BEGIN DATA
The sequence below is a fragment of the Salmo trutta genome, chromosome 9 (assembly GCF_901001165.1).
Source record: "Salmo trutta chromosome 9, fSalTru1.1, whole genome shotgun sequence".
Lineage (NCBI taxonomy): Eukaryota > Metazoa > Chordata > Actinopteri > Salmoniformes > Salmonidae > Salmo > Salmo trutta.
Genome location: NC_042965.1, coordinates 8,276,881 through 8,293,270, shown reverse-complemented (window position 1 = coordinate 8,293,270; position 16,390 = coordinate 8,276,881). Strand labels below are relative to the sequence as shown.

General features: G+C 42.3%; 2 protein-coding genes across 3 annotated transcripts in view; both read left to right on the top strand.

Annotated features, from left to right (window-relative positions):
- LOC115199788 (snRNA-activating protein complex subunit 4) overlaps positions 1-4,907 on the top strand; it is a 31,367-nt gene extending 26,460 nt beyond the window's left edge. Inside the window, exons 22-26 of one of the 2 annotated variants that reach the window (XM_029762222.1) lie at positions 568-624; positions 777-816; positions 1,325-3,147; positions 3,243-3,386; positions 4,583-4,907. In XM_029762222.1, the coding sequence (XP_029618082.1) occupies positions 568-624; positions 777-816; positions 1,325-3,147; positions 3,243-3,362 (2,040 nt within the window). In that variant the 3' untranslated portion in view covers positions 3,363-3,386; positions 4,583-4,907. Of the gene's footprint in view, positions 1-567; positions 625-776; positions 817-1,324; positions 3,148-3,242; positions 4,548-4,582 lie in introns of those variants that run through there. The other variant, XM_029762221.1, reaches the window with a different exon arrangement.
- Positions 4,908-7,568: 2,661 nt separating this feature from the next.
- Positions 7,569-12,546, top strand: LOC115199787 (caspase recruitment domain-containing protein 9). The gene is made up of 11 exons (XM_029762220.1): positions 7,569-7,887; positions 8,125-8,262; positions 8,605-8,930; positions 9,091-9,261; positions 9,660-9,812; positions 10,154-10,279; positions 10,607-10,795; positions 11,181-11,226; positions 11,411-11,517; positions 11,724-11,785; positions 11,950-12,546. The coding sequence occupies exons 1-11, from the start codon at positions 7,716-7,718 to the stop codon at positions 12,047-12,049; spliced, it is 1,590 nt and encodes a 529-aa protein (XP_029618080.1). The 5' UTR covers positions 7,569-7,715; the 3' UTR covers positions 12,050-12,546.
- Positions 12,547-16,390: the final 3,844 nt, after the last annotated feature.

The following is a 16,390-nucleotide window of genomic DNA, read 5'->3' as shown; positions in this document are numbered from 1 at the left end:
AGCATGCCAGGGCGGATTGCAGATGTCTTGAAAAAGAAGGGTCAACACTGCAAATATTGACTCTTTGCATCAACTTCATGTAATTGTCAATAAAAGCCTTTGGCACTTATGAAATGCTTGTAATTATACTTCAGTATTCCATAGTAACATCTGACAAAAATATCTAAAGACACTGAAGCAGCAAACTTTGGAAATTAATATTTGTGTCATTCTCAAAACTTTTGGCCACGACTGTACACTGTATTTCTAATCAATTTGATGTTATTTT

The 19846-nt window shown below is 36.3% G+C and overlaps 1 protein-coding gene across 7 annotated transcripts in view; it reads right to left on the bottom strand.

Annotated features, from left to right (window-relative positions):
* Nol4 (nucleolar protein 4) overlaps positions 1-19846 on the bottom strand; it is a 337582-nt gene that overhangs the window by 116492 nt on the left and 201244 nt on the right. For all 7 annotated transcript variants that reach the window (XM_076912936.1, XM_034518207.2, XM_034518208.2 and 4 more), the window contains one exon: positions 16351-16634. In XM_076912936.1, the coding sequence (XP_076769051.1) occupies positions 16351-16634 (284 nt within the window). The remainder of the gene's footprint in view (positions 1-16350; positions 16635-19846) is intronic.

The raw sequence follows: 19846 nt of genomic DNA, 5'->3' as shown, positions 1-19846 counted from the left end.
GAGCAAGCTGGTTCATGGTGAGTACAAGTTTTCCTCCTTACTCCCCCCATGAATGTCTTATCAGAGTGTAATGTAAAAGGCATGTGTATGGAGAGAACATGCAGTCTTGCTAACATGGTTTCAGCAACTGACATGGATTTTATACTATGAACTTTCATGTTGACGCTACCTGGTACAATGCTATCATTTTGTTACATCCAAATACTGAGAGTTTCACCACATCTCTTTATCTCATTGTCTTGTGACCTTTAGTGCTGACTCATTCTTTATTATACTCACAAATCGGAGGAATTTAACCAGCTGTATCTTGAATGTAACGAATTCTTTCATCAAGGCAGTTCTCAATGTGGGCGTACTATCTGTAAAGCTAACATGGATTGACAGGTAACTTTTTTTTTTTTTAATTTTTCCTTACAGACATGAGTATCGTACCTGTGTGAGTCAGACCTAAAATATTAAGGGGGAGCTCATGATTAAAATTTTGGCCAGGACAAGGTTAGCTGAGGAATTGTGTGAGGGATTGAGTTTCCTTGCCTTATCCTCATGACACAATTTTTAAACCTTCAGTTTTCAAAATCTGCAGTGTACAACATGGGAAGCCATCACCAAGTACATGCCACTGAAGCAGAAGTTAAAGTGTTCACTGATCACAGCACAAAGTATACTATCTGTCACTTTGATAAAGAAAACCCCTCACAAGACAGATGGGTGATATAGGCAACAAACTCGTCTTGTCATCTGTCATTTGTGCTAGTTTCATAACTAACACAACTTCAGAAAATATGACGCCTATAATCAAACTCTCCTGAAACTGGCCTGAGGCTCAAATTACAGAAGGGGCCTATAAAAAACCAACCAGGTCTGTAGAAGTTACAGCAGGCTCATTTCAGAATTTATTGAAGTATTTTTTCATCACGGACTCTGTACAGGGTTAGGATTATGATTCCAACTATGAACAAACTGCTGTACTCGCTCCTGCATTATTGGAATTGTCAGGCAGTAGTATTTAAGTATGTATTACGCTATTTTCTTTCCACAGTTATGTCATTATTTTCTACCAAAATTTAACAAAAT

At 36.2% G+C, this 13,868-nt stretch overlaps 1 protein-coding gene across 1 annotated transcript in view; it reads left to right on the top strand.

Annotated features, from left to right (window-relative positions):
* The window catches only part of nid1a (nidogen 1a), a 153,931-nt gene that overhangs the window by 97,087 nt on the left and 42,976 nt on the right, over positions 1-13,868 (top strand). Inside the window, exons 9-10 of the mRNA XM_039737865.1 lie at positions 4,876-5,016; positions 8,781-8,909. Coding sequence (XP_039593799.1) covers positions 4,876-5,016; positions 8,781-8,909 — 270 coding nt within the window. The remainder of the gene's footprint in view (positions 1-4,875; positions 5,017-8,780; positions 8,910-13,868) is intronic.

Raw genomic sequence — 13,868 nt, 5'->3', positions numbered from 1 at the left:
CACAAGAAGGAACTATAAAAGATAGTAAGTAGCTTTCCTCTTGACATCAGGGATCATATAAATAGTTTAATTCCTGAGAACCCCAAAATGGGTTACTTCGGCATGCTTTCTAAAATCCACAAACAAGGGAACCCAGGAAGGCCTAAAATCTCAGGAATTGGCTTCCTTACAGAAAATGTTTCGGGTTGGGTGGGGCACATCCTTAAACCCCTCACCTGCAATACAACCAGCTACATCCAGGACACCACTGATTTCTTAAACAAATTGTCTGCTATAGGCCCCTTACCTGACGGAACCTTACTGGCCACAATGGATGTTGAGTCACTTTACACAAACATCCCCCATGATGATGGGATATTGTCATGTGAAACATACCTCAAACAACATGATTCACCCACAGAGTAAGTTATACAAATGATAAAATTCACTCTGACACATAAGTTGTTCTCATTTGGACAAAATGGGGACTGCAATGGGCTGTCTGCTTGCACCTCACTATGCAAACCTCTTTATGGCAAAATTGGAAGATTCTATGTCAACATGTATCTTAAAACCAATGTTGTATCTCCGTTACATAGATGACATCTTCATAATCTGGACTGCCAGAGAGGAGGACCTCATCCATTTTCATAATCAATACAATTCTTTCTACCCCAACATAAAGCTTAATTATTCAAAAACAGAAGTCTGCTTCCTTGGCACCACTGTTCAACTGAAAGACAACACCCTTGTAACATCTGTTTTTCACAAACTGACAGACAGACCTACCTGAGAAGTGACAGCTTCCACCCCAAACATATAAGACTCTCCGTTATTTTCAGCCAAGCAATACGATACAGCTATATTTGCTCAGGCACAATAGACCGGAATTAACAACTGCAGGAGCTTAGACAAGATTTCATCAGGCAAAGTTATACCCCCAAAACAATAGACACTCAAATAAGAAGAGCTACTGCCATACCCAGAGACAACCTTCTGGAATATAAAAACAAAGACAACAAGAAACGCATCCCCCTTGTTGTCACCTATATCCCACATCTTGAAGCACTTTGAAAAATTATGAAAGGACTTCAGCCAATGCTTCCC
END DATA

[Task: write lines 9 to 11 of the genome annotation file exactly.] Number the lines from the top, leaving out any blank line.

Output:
- Positions 7,569-12,546, top strand: LOC115199787 (caspase recruitment domain-containing protein 9). The gene is made up of 11 exons (XM_029762220.1): positions 7,569-7,887; positions 8,125-8,262; positions 8,605-8,930; positions 9,091-9,261; positions 9,660-9,812; positions 10,154-10,279; positions 10,607-10,795; positions 11,181-11,226; positions 11,411-11,517; positions 11,724-11,785; positions 11,950-12,546. The coding sequence occupies exons 1-11, from the start codon at positions 7,716-7,718 to the stop codon at positions 12,047-12,049; spliced, it is 1,590 nt and encodes a 529-aa protein (XP_029618080.1). The 5' UTR covers positions 7,569-7,715; the 3' UTR covers positions 12,050-12,546.
- Positions 12,547-16,390: the final 3,844 nt, after the last annotated feature.

The following is a 16,390-nucleotide window of genomic DNA, read 5'->3' as shown; positions in this document are numbered from 1 at the left end: